CINCINNATI -- When the Denver Broncos signed Peyton Manning in 2012, Champ Bailey was asked what it meant to have a quarterback like Manning in a team’s offense.
“Those guys, the greatest quarterbacks, give you the one thing other people can’t give you," Bailey said then. “They give you the belief you’re going to win -- that if there’s time on the clock and he has the ball, you’re going to win. There's no feeling like that if you're on a team."
And Monday night was just that kind of situation for Manning and the Broncos. The one where things are supposed to work out and another game gets added to the already long list of come-from-behind victories Manning has authored in his career.
The Broncos, down 30-28, had timeouts in hand, the ball on their own 20-yard line, 4:04 on the clock and Manning behind center. It was so, well, scripted, all laid out for another neat and tidy escape in a game the Broncos had already done so much to create their own problems in the first place.
“We felt like we had time and could make some plays to get it done," said wide receiver Demaryius Thomas. “We always have confidence."
On first down, Manning found Thomas for a 7-yard gain. On second down, Manning dumped it off to running back C.J. Anderson for a 2-yard gain. On third down, third-and-1 to be exact, the Broncos stuck to what had fueled their first comeback in the game.
Down 20-7 at halftime, they had shelved their recent run-first leanings and opened the 2013 playbook once again. They busted out the three-wide receiver sets, even went with an empty backfield on a smattering of snaps, and scored touchdowns on three consecutive possessions in the third quarter.
So, on that third-and-1, they were again using three wideouts, with Manning in the shotgun. Manning tried to jam the ball in for Thomas to get the first down. Except the receiver cut one way, the ball went the other, and Bengals cornerback Dre Kirkpatrick made a routine catch and ran it back 30 yards for a touchdown. Suddenly, a potential comeback was instead a two-score game, 37-28, and the Broncos were out of time to cover that kind of ground.
“I could have done a better job of taking care of him throwing the ball to me," Thomas said. “I could have done a better job breaking it up. ... I could have ran a better route, could have broken it up."
“That was a bad throw," Manning said. "The guy had good coverage. ... Think probably had Emmanuel [Sanders] open over the middle, even had Julius [Thomas], think his guy might have fallen down. Definitely picked the wrong guy to throw to."
Manning finished with his first four-interception game as the Broncos' quarterback. It was his first four-interception game since Dec. 5, 2010, with the Colts in an eerily familiar loss -- 38-35 to the Dallas Cowboys just months before he had spinal fusion surgery.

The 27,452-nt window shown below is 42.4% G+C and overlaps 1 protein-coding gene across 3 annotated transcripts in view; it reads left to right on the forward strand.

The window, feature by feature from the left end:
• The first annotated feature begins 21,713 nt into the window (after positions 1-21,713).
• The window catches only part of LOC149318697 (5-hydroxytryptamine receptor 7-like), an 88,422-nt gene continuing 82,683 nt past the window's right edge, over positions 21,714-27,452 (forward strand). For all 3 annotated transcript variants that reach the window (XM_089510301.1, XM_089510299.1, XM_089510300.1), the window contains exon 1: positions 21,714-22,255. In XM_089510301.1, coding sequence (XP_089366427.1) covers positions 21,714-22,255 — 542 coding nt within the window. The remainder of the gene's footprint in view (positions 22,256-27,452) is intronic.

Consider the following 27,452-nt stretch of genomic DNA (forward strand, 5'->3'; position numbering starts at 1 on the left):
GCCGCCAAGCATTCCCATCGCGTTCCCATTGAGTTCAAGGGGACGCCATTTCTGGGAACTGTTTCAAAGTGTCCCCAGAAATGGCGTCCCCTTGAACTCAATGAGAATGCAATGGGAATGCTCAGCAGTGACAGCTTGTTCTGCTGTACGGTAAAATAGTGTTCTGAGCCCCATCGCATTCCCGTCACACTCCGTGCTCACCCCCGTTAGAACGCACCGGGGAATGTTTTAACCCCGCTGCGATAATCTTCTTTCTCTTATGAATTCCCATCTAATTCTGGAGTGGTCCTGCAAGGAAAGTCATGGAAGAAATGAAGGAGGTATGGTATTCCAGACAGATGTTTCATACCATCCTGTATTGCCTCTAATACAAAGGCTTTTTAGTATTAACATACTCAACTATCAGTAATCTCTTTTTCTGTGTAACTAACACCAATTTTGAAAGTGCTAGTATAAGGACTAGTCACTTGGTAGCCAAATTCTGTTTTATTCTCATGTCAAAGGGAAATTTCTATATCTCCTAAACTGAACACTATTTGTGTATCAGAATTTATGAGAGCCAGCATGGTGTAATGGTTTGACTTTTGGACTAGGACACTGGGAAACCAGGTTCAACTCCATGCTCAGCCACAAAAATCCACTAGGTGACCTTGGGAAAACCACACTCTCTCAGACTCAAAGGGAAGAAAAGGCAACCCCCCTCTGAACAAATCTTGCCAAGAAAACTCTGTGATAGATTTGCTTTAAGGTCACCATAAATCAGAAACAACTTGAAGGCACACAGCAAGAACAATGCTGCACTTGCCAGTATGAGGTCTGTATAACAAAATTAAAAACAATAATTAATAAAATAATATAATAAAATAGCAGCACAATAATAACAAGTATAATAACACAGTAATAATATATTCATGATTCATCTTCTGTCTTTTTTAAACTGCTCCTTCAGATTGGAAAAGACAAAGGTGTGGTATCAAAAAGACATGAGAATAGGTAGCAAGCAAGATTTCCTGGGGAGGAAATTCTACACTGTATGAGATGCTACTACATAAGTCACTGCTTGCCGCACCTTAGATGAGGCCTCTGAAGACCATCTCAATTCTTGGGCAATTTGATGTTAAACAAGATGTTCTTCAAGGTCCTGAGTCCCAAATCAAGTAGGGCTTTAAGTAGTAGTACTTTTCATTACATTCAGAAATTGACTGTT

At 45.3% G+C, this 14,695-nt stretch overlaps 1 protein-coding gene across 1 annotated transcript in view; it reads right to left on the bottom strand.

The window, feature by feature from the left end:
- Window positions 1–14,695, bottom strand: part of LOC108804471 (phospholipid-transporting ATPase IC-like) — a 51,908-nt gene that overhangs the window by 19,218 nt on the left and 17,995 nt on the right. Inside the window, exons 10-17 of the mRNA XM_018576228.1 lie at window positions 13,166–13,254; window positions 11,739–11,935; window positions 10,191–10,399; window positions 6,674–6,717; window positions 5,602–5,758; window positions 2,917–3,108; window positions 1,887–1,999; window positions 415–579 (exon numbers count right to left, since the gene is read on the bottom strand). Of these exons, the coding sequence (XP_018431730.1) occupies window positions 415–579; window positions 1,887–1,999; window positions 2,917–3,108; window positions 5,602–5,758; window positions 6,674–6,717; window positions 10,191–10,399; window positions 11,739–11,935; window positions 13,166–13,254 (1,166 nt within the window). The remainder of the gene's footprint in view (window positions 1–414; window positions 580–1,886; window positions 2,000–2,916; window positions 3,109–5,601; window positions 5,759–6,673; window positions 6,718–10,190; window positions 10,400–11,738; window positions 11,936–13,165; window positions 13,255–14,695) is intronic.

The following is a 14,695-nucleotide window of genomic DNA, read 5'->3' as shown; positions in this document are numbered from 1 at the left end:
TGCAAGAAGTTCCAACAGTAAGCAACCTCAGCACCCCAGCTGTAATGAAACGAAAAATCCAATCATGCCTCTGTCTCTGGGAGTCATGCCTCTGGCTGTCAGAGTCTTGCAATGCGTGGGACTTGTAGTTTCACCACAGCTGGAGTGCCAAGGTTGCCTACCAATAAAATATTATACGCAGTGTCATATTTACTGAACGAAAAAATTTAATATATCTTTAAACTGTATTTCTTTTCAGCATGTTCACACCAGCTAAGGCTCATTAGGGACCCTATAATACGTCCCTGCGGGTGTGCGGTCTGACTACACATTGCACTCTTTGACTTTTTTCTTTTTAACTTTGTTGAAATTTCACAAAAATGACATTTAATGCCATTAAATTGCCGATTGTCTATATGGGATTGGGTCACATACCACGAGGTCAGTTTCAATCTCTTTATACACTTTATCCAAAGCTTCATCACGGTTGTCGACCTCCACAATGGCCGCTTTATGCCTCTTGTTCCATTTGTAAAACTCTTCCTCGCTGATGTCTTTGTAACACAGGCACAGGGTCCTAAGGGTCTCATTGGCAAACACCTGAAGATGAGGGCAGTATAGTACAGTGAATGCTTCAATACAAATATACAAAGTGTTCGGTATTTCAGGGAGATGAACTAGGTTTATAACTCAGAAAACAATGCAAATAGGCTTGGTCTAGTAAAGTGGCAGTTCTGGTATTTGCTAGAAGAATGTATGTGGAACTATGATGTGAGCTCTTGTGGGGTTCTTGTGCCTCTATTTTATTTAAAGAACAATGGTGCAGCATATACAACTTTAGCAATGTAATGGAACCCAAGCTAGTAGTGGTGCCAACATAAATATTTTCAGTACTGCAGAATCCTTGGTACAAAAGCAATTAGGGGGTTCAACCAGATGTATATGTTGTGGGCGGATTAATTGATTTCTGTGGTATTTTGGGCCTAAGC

“[I] wasn’t good. Four interceptions, you’re not going to beat very many good football teams," Manning said.
Defenses have clogged the middle of the field in recent weeks, taking away the Broncos' favored crossing routes and roaming for big hits. Those same defenses have been willing to take their chances on forcing Manning to throw deep down the field, especially down the sidelines.
Asked following Monday’s game if he’s OK physically Manning said, “Um, yeah." Asked if the right thigh injury he suffered last week in San Diego affected him Monday night, Manning simply added, “No."
Manning has authored some big plays against defenses who have provided far more resistance than last season, and he leads the NFL in touchdown passes with 39, one more than Andrew Luck and three more than Aaron Rodgers. But the Broncos have been two very different teams this season, and the one that plays away from Denver isn’t the one they want to be or will need to be now if a Super Bowl run is still on the agenda.
The Broncos are 4-4 on the road, where Manning has thrown 11 of his 15 interceptions this season. The Broncos have played three games with weather as a factor -- at New England, at Kansas City and in the rain Monday in Cincinnati. The Broncos are 1-2 in those games, with Manning throwing six touchdowns and six interceptions.
But perhaps more concerning is the fact that the Broncos haven't shown the ability to pull Manning through a rough night on the road to get a win. Their special teams cratered Monday -- the Bengals had 206 return yards -- the defense allowed 207 yards rushing, including an 85-yard touchdown run, and the Broncos' injuries at linebacker appeared to have caught up to them.
Said defensive end DeMarcus Ware: “There are no excuses. ... No excuses. We didn’t get it done."